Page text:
Asylum seekers continue to experience significant issues whilst living in hotel accommodation
Refugee Council: Lives on hold as number of asylum seekers housed in hotels trebles in 2021 to reach 26,000
29 July 2022
The Refugee Council has published a new report examining the continuing problems with the use of hotels as asylum accommodation.
You can download the 43-page report, Lives on hold - Experiences of people living in hotel asylum accommodation, here.
It provides an update to the Refugee Council's short April 2021 report on the increasing use of hotels as contingency accommodation for asylum seekers, particularly in response to the Covid-19 pandemic.
In its new and expanded report, the Refugee Council finds the situation has not improved, but rather worsened. The report states: "Unfortunately, a year on, the report findings confirm that people seeking asylum continue to experience the same issues whilst living in hotel accommodation, facing barriers and delays when they raise problems with relevant authorities. It is of huge concern that the scale of the issue is now significantly greater, as the hotel population almost tripled over the course of 2021 with 26,380 people accommodated in hotels across the UK at the end of 2021.
"Following the publication of the Refugee Council's previous report, the Home Office announced its intention to move people from hotels into dispersal accommodation under 'Operation Oak'. However, over the course of 2021, limited progress was made, as Operation Oak failed to meet its objective of moving people out of hotels by the end of summer 2021. Rather than reducing the overall hotel population, the number of people being accommodated in hotels has continued to increase."
At the end of 2019, less than 1,500 asylum seekers were accommodated in 24 hotels compared to 207 hotels housing over 25,000 asylum seekers just two years later.
Procuring dispersal accommodation to use instead of hotels has been a substantial challenge for the Home Office and its subcontractors. The Refugee Council says that instead of planning and procuring dispersal places so that asylum seekers can be housed in the community, the Home Office is in crisis mode and struggles to see 'the face behind the case' when it comes to people in the asylum system.
Hotels no longer operate like initial asylum accommodation, but now resemble dispersal and people stay in them for much longer than intended, the report adds.
On the issues asylum seekers face living in hotels for long periods, the report notes: "The Refugee Council is deeply concerned to observe the impact that providing asylum support in hotel accommodation has on individuals, families and children. By gathering information and evidence through the Refugee Council's therapeutic work with people, staff have seen an increase in poor mental health as well as suicide ideation, including amongst children. It is unacceptable that people have to live in conditions which are dehumanising and directly cause their health and well-being to deteriorate, and that they don't even have access to clothing or appropriate footwear. The safety of people housed in hotels is an issue of huge concern. On one hand, an increase in far-right activity and harassment has been on a rise, on the other, there are reports of people who went missing from hotels and are suspected to have been trafficked."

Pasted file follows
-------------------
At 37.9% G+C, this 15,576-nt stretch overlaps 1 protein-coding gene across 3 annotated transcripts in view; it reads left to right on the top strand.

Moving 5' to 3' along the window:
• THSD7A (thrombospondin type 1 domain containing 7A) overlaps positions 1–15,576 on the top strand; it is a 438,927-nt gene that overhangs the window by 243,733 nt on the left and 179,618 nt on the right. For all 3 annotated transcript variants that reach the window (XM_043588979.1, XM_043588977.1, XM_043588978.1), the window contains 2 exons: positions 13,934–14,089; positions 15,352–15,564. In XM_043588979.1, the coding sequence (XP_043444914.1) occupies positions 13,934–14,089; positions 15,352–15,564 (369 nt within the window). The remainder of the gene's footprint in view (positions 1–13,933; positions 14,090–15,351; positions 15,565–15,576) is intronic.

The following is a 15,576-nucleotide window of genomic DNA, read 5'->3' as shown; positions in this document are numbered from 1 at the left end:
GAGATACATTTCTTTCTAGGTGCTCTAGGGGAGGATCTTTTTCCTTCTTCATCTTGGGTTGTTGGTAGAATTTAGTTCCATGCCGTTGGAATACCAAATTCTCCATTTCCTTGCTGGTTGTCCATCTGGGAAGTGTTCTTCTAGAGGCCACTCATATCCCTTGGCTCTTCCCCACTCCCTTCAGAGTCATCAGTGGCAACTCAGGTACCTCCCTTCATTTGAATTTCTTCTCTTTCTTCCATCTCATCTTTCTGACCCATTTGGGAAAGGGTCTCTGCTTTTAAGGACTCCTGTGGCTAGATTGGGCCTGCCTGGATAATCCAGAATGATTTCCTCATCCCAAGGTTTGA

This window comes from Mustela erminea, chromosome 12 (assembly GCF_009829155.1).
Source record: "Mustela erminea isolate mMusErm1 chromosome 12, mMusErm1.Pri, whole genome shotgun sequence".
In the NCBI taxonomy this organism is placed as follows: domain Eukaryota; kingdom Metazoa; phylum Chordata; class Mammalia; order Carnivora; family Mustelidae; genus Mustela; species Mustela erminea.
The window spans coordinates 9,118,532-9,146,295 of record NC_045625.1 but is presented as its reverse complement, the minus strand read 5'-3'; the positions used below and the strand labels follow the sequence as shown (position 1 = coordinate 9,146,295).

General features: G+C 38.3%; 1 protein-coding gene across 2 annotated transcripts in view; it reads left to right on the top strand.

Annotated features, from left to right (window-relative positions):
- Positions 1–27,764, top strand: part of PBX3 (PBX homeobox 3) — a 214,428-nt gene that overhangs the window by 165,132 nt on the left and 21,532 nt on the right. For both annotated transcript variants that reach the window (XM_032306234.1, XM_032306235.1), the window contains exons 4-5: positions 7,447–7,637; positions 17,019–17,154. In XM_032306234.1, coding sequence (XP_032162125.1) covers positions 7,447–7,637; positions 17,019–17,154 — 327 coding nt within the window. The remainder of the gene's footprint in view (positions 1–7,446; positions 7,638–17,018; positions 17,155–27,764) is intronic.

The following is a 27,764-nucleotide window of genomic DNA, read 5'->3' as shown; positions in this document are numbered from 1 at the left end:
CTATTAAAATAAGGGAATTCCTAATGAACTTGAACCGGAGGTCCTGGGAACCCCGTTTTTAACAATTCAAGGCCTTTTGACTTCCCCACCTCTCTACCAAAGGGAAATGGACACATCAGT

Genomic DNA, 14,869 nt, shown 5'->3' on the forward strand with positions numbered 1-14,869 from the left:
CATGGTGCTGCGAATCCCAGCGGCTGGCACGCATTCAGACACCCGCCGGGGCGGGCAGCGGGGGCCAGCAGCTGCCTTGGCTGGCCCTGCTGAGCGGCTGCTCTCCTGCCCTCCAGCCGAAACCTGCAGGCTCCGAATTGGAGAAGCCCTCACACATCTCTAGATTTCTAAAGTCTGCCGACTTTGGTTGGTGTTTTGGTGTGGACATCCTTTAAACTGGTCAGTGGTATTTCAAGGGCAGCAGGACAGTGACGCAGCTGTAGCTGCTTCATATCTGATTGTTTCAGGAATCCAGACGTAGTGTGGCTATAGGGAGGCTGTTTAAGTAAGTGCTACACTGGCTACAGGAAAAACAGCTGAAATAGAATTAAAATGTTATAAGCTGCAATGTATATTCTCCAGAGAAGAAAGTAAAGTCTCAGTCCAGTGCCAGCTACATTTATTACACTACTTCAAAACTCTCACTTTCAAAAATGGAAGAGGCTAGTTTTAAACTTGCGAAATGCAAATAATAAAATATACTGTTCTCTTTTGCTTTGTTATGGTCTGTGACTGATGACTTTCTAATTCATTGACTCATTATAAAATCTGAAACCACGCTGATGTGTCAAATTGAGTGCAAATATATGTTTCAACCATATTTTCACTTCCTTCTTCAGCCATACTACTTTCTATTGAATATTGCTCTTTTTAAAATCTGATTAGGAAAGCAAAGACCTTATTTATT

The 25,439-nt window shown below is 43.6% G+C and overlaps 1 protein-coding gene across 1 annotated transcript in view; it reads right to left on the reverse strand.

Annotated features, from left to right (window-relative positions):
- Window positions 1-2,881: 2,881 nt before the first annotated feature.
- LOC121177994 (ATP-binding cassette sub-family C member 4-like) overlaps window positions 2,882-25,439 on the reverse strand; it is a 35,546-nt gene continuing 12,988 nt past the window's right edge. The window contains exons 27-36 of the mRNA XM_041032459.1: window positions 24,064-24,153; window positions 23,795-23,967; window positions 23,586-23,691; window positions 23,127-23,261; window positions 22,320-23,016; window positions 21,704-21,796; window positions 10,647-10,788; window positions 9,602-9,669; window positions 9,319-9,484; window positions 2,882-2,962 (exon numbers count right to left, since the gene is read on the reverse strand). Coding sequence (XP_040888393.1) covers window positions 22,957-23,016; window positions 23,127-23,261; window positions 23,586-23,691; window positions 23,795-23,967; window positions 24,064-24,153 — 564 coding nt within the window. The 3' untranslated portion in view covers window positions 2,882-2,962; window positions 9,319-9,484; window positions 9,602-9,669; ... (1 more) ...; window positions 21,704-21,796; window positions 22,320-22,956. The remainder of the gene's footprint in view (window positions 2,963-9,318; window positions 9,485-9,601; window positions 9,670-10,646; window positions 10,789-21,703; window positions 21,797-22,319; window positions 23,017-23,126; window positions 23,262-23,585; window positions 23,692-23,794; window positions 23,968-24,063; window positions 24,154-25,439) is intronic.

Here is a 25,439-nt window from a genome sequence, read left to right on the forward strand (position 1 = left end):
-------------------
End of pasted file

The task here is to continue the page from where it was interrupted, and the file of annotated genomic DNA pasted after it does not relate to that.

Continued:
A hotel co-ordinator at the Refugee Council added: "Living in the hotels is mentally and emotionally exhausting for all involved. Often suffering from physical and social isolation, clients struggle to integrate into their local communities due to a lack of access to local opportunities, clothing, public transport, mental health support and English classes."
The majority of asylum seekers in hotels are on section 95 support and receive just £8.24 per week per person to meet the cost for buying items to meet needs related to clothes, non-prescription medicines and travel.
The Refugee Council said: "Our calls to Home Office are clear. First and foremost, it must stop failing to meet its own standards by keeping people crammed in hotel rooms for longer than 35 days. People must be moved into dispersal accommodation within 35 days. The Home Office must introduce a clear and transparent plan for transferring people out of hotels and housing them in communities. And the Home Office has to work more closely and meaningfully with its key stakeholders so that they are no longer left in the dark when a new hotel opens and prevented from supporting people as best they can."